COVID-19 is even impacting grading

Pass/fail is passing and failing.

Some students applaud the move that some schools are making in the wake of the coronavirus outbreak, which is to do away with letter grades for the spring semester. They say it’s only fair since the disruption has been so significant and likely not shared equally.

Others, though, are complaining that such a move could affect scholarships and job offerings. How will academic performance be determined if there are no grades and pass/fail is the only measure?

And still other schools are giving students the opportunity to choose between the two, an option that also comes with controversy. Students argue that it should be an even playing field, and that opting for letter grades doesn’t allow for it.

Some of the nation’s top law schools — such as Harvard and Columbia — have moved to pass/fail. It’s estimated that 100 or so schools have decided to do so.

Harvard initially wanted to give students an option, but the backlash was significant. The school was concerned that the issue was causing yet more stress and needed to be settled.

“At this moment, when you have so much to cope with and deal with, we thought it important for you to be devoting your mental and emotional energy to something other than worrying about whether to opt into CR/F for the semester,” an email to the students read.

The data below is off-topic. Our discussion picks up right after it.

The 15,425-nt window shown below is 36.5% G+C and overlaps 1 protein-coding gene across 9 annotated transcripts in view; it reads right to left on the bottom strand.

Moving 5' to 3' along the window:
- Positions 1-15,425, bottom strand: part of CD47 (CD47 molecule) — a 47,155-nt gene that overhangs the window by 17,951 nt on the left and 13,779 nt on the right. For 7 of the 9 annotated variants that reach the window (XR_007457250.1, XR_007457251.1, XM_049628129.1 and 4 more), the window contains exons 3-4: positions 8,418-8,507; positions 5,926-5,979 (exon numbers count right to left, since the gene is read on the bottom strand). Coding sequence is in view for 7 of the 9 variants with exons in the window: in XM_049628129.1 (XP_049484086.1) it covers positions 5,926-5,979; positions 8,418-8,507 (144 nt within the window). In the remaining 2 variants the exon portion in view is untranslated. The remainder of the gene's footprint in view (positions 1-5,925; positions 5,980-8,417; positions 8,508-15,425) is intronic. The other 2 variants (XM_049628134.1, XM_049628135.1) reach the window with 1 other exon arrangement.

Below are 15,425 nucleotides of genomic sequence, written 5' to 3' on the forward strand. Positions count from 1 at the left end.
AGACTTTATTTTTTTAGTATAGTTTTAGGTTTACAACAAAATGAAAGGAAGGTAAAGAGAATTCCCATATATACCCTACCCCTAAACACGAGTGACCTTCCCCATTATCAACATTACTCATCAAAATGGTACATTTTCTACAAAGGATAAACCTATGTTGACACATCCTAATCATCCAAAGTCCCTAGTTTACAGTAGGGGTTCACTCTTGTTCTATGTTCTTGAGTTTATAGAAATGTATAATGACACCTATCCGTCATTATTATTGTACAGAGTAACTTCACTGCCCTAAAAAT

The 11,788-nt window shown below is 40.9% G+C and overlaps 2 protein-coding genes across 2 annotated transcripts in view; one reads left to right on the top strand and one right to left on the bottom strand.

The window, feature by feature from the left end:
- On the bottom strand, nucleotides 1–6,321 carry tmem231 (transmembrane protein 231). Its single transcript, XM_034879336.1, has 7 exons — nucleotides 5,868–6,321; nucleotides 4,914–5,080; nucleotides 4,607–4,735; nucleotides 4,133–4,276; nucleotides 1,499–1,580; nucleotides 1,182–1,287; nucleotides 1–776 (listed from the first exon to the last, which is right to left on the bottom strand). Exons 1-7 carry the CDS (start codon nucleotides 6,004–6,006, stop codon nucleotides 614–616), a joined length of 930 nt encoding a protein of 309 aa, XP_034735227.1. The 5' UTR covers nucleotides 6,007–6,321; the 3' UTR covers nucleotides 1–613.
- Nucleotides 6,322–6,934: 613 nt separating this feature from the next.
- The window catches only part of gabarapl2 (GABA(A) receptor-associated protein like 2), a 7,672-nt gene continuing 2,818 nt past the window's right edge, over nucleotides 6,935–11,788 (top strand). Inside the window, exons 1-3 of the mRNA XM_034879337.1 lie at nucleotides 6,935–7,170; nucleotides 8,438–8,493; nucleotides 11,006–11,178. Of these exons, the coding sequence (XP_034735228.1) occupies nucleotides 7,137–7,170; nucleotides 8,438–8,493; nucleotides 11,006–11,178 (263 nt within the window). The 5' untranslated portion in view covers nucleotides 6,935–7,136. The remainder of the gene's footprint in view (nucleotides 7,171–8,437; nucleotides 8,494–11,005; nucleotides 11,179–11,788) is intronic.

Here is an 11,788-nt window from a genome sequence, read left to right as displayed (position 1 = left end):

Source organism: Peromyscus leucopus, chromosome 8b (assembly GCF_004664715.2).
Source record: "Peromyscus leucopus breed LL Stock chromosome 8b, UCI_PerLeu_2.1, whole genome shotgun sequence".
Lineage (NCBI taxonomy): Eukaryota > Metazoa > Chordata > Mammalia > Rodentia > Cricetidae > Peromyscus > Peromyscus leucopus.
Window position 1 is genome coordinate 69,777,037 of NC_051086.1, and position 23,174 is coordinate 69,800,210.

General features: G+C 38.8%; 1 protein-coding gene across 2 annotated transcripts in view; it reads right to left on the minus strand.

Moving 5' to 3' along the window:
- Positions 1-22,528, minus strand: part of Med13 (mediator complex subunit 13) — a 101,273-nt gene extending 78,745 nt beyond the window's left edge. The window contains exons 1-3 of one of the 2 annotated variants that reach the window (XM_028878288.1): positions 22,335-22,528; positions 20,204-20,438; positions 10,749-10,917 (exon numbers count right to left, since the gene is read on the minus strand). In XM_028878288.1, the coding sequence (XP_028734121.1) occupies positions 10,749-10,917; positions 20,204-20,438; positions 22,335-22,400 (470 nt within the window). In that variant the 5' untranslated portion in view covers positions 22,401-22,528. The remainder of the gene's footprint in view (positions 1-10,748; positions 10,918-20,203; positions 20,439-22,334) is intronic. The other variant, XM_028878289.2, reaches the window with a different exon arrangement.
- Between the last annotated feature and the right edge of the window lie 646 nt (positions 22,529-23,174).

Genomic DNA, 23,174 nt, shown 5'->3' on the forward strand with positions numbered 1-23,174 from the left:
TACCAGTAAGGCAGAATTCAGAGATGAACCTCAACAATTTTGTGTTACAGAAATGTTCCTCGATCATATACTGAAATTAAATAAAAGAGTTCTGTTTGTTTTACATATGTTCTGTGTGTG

Students who support the move to pass/fail argue that not all students are equal. Some may have children or ill relatives and face more hardship than their peers.

Since schools have moved to online learning, the playing field may have shifted in other ways, too. Some students may have more comfortable settings and better technology.

Still others don’t react to stress as well as others and could suffer academically.

In a memo to faculty, Cornell noted its reasoning: “Many of our students will be studying for the balance of the semester in very trying conditions. Some will have obligations to family and distractions that they do not face in Ithaca. Some will face anxiety about the wellbeing or even survival of loved ones. All will face the anxiety of not knowing how this crisis will affect the overall job market and their individual prospects in it. They will need to face these anxieties without the direct support networks they have built on campus.”

However, those arguing for continuation of letter grades worry that their effort and hard work may not be rewarded.

At some schools, the issue is causing division among students. At the University of Chicago, for instance, one student told the university's newspaper, The Chicago Maroon:

"A lot of students have paid a pretty exorbitant [amount] of money to attend Chicago Law. I'm sure that a lot of the expected value for students is quality of education and networking, but grades are a big part of that too, because of the signal they send to employers. Grades clearly matter.”